tuesday, november 15, 2005
Asha (my roommate) and I went to a My Morning Jacket concert last night, which was quite exciting and enjoyable. First we got all dressed up, took the 40-minute bus ride into town, and arrived in time to buy tickets. The opening act was a guy named Saul Williams, whom I didn’t expect much of — some spoken word rap musician? But he was pretty cool and not too harsh, with poetic rhythmic songs and a nice theme. After that, the setup for My Morning Jacket took a long time. The crew put little owl figures and skulls on the equipment; the background music ranged from Prince to Kanye West to old country music.
Suddenly, in the dark, they started playing “Wordless Chorus”. Then the lights came on a little bit, then some more, and then the music was very good and noisy and melodic, just like My Morning Jacket should be. The band members all have long hair! The singer’s voice is just as wonderful in real life. They have energy and a sense of humor — they drew out the endings of a few of the songs, longer and longer until people weren’t quite sure whether to stop clapping. They played a bunch of songs from Z and some older ones (of course), a few of which I didn’t recognize but still enjoyed. “One Big Holiday” and “Mahgeetah” were very good. We danced and screamed a little and exclaimed over the sexiness of it all.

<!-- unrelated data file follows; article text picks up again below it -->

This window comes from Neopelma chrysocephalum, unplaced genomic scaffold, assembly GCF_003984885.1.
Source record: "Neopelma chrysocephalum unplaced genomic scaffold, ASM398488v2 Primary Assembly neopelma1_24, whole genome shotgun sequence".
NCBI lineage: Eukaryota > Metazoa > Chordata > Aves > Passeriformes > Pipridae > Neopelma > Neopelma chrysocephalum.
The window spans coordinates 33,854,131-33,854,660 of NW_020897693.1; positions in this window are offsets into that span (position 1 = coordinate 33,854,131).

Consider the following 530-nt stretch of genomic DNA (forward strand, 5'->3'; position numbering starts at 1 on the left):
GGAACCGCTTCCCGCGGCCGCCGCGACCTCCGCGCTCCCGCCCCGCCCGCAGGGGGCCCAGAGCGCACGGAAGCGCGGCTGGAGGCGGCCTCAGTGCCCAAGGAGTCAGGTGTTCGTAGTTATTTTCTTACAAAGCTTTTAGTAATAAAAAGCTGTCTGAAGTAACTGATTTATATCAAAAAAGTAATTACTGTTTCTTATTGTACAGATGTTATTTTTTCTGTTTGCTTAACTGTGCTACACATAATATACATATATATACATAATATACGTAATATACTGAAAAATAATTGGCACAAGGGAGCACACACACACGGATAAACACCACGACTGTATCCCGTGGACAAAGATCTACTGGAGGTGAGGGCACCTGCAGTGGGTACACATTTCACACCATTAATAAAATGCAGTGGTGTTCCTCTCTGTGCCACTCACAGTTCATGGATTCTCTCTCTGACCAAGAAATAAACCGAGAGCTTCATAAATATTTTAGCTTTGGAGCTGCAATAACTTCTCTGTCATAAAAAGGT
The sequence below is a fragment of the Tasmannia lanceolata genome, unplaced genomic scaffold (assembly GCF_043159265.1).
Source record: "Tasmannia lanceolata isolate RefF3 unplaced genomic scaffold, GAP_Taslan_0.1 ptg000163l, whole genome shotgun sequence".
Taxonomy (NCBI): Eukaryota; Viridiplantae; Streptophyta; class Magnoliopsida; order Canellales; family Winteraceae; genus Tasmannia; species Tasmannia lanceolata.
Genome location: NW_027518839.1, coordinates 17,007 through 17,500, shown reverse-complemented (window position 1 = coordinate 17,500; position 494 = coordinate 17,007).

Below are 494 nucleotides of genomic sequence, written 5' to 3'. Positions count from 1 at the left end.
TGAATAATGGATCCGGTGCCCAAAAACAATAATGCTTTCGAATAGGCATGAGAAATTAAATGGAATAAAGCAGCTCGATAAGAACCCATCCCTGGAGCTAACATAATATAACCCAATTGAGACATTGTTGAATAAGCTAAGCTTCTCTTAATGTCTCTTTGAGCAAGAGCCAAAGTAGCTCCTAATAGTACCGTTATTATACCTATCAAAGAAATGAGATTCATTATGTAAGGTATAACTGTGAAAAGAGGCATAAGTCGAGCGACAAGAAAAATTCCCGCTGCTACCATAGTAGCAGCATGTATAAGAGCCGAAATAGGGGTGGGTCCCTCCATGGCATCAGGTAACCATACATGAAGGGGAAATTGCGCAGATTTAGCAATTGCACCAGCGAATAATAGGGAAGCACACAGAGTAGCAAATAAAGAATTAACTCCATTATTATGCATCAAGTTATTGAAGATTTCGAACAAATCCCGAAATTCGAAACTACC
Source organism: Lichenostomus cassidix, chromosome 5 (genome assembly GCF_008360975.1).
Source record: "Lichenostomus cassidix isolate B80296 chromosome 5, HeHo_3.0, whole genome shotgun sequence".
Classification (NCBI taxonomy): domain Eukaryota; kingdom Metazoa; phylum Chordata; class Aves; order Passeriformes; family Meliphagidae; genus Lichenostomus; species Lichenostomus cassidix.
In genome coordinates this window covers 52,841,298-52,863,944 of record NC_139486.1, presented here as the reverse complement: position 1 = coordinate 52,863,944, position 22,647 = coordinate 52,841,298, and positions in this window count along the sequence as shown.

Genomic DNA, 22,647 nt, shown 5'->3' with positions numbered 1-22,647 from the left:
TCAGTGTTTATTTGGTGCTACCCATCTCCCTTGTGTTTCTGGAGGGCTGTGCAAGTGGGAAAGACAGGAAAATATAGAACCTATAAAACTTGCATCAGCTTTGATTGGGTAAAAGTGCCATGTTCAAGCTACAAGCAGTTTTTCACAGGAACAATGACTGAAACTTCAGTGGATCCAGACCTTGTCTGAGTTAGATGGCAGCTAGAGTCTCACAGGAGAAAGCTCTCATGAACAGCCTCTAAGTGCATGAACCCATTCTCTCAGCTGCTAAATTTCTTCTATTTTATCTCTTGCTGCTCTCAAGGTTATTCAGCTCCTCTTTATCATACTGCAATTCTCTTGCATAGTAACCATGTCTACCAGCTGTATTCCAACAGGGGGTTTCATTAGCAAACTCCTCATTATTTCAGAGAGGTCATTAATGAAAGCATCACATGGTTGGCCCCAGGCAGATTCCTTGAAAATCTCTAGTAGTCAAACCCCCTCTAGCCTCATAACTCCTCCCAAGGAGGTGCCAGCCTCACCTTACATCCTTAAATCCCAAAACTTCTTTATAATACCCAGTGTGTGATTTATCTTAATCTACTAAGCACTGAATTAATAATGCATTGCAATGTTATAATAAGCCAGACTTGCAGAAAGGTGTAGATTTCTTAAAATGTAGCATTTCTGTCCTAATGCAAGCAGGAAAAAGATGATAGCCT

Eventually it was over, and we wandered down State Street looking for something that was still open. (Santa Barbara is practically dead after eight o’clock.) We shared a big raspberry-oatmeal-cookie-cake thing at a coffee shop, and then I remembered that we didn’t know what time the buses stopped running. Well, we found out — the last bus was at eleven, and it was twelve. So we strained our purses further and took a taxi.
Then — yes, then! — as we walked inside our house, there were our friends, and they were headed to a greasy burger place in Isla Vista. Well, why not? And we went and ate french fries with crazy boys and talked about syntactical quotations and whether or not tags are good for everything.
friday, september 24, 2004
A graph of how often I’ve listened to each band/musician in my iTunes library:
It’s almost neatly exponential (not surprising…but interesting). Those two at the top — the ones I’ve listened to too much — are Bob Dylan and The Magnetic Fields. The little cluster below them represents other bands that I like a lot: The White Stripes, Yo La Tengo, Radiohead. The rest is just anything that my ears like.
monday, july 19, 2004